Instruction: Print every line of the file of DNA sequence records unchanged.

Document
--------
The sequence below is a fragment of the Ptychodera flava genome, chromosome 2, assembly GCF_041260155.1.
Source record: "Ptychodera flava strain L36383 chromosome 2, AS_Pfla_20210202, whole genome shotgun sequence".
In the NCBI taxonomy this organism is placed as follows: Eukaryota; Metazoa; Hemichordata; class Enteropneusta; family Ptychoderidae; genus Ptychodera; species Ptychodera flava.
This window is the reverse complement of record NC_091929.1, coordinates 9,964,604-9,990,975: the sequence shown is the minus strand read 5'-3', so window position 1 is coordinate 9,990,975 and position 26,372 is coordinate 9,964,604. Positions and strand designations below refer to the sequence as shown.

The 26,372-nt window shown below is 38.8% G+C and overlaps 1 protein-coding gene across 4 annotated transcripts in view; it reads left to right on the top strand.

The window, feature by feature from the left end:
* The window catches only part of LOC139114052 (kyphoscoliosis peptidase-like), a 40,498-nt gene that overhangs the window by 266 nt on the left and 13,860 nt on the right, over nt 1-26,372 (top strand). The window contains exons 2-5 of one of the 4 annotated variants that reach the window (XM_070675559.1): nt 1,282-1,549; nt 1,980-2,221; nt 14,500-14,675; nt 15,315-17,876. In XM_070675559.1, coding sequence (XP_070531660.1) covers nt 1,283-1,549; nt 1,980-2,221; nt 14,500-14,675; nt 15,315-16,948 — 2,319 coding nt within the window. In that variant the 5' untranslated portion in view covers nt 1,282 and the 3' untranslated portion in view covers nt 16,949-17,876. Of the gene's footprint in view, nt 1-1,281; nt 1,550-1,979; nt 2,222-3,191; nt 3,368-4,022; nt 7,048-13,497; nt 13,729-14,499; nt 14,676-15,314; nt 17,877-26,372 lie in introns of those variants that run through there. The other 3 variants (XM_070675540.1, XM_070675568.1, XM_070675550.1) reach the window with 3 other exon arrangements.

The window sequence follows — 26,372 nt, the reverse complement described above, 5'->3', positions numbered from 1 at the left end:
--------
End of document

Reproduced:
The sequence below is a fragment of the Ptychodera flava genome, chromosome 2, assembly GCF_041260155.1.
Source record: "Ptychodera flava strain L36383 chromosome 2, AS_Pfla_20210202, whole genome shotgun sequence".
In the NCBI taxonomy this organism is placed as follows: Eukaryota; Metazoa; Hemichordata; class Enteropneusta; family Ptychoderidae; genus Ptychodera; species Ptychodera flava.
This window is the reverse complement of record NC_091929.1, coordinates 9,964,604-9,990,975: the sequence shown is the minus strand read 5'-3', so window position 1 is coordinate 9,990,975 and position 26,372 is coordinate 9,964,604. Positions and strand designations below refer to the sequence as shown.

The 26,372-nt window shown below is 38.8% G+C and overlaps 1 protein-coding gene across 4 annotated transcripts in view; it reads left to right on the top strand.

The window, feature by feature from the left end:
* The window catches only part of LOC139114052 (kyphoscoliosis peptidase-like), a 40,498-nt gene that overhangs the window by 266 nt on the left and 13,860 nt on the right, over nt 1-26,372 (top strand). The window contains exons 2-5 of one of the 4 annotated variants that reach the window (XM_070675559.1): nt 1,282-1,549; nt 1,980-2,221; nt 14,500-14,675; nt 15,315-17,876. In XM_070675559.1, coding sequence (XP_070531660.1) covers nt 1,283-1,549; nt 1,980-2,221; nt 14,500-14,675; nt 15,315-16,948 — 2,319 coding nt within the window. In that variant the 5' untranslated portion in view covers nt 1,282 and the 3' untranslated portion in view covers nt 16,949-17,876. Of the gene's footprint in view, nt 1-1,281; nt 1,550-1,979; nt 2,222-3,191; nt 3,368-4,022; nt 7,048-13,497; nt 13,729-14,499; nt 14,676-15,314; nt 17,877-26,372 lie in introns of those variants that run through there. The other 3 variants (XM_070675540.1, XM_070675568.1, XM_070675550.1) reach the window with 3 other exon arrangements.

The window sequence follows — 26,372 nt, the reverse complement described above, 5'->3', positions numbered from 1 at the left end: